ShapeShapeauthorShapechevroncrossShapeShapeShapeGrouphamburgerhomeGroupmagnifyShapeShapeShaperssShape

New research on aggressive behavior in pigs

Non-aggressive pigs are significantly more affected by winning or losing a social conflict than aggressive pigs.

17 November 2021, at 12:30am

The outcome of a contest between two unfamiliar pigs can have an impact on their attitude towards subsequent aggressive encounters, according to new research conducted at Scotland’s Rural College.

Aggressive pigs are less likely to learn from losing a fight
Aggressive pigs are less likely to learn from losing a fight

While aggressive pigs are less likely to learn from losing a fight, non-aggressive pigs are significantly more affected by winning or losing a social conflict.

The aim of the study, led by researchers at Scotland’s Rural College (SRUC), was to improve the welfare of pigs on commercial farms where aggression can lead to injury, social stress, poor growth and a drop in immunity.

Scientists used the qualitative behaviour assessment (QBA) method – which assesses the body language of animals in different situations - to record the emotional state of the pigs in a dynamic social situation, especially when confronted with unfamiliar pigs.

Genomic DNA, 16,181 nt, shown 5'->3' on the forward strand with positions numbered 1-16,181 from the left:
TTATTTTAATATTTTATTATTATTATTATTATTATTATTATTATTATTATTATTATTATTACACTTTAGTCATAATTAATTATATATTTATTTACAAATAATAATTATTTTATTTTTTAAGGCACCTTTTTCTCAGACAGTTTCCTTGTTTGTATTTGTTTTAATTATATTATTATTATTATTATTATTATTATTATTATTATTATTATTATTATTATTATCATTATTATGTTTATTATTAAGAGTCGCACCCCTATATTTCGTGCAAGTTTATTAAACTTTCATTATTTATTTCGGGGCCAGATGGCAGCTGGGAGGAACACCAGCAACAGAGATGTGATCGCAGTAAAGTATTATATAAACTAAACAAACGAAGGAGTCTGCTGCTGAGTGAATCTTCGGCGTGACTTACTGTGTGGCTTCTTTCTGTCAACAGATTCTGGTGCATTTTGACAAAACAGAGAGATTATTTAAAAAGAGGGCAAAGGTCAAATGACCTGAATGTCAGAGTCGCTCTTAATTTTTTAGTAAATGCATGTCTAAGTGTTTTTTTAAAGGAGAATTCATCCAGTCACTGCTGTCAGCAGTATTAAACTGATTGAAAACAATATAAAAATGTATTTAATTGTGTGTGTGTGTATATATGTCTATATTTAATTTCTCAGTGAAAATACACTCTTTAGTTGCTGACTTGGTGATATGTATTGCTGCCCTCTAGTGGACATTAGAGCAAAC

Using ear posture, direction of gaze and vocalisations such as grunts and squeals, they measured how personality (aggressiveness towards an intruder) and the experience of winning or losing a contest when paired with an unfamiliar pig, influenced how the animals felt when they were next put back into the ‘unfamiliar pairs’ situation.

Rather than being fearless and over-confident, they found highly aggressive pigs showed more negative emotions than low aggressive pigs when confronted with a strange pig. They were also less likely to learn from past defeat.

Lead researcher Lucy Oldham, a postgraduate research student at SRUC, said: “A key aim of this study was to find out what being an aggressive pig is like for the pig - which is really important when it comes to solving the problem of aggression on farms.

“Our results show that the welfare of both aggressive and non-aggressive pigs suffers. It is therefore advantageous for all animals if we can find ways to reduce their aggressiveness by providing social and physical environments that encourage their best natures.”

The study, which was carried out in partnership with Queen’s University Belfast, University of Edinburgh and Polish Academy of Sciences, is published in the November edition of Applied Animal Behaviour Science.